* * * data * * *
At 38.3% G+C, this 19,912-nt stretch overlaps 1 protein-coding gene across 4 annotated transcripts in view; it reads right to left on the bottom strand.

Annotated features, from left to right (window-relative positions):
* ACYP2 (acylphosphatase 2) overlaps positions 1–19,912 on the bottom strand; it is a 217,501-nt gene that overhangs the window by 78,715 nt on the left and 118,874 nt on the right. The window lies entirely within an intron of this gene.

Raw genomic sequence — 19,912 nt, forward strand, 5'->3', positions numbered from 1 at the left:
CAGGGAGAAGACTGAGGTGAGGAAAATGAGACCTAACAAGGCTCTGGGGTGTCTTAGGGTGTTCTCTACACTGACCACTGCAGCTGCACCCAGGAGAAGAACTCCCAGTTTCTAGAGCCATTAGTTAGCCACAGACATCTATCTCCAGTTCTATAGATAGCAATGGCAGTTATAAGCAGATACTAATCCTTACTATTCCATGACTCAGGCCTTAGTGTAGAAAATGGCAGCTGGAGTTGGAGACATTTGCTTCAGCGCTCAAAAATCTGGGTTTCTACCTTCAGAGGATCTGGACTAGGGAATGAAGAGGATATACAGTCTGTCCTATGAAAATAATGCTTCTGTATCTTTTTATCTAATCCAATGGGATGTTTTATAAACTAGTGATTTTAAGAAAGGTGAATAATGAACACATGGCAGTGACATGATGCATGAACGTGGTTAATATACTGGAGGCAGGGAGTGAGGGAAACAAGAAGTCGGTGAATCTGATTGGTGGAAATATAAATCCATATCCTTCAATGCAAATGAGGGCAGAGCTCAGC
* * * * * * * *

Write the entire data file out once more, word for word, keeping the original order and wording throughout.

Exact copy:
At 38.3% G+C, this 19,912-nt stretch overlaps 1 protein-coding gene across 4 annotated transcripts in view; it reads right to left on the bottom strand.

Annotated features, from left to right (window-relative positions):
* ACYP2 (acylphosphatase 2) overlaps positions 1–19,912 on the bottom strand; it is a 217,501-nt gene that overhangs the window by 78,715 nt on the left and 118,874 nt on the right. The window lies entirely within an intron of this gene.

Raw genomic sequence — 19,912 nt, forward strand, 5'->3', positions numbered from 1 at the left:
CAGGGAGAAGACTGAGGTGAGGAAAATGAGACCTAACAAGGCTCTGGGGTGTCTTAGGGTGTTCTCTACACTGACCACTGCAGCTGCACCCAGGAGAAGAACTCCCAGTTTCTAGAGCCATTAGTTAGCCACAGACATCTATCTCCAGTTCTATAGATAGCAATGGCAGTTATAAGCAGATACTAATCCTTACTATTCCATGACTCAGGCCTTAGTGTAGAAAATGGCAGCTGGAGTTGGAGACATTTGCTTCAGCGCTCAAAAATCTGGGTTTCTACCTTCAGAGGATCTGGACTAGGGAATGAAGAGGATATACAGTCTGTCCTATGAAAATAATGCTTCTGTATCTTTTTATCTAATCCAATGGGATGTTTTATAAACTAGTGATTTTAAGAAAGGTGAATAATGAACACATGGCAGTGACATGATGCATGAACGTGGTTAATATACTGGAGGCAGGGAGTGAGGGAAACAAGAAGTCGGTGAATCTGATTGGTGGAAATATAAATCCATATCCTTCAATGCAAATGAGGGCAGAGCTCAGC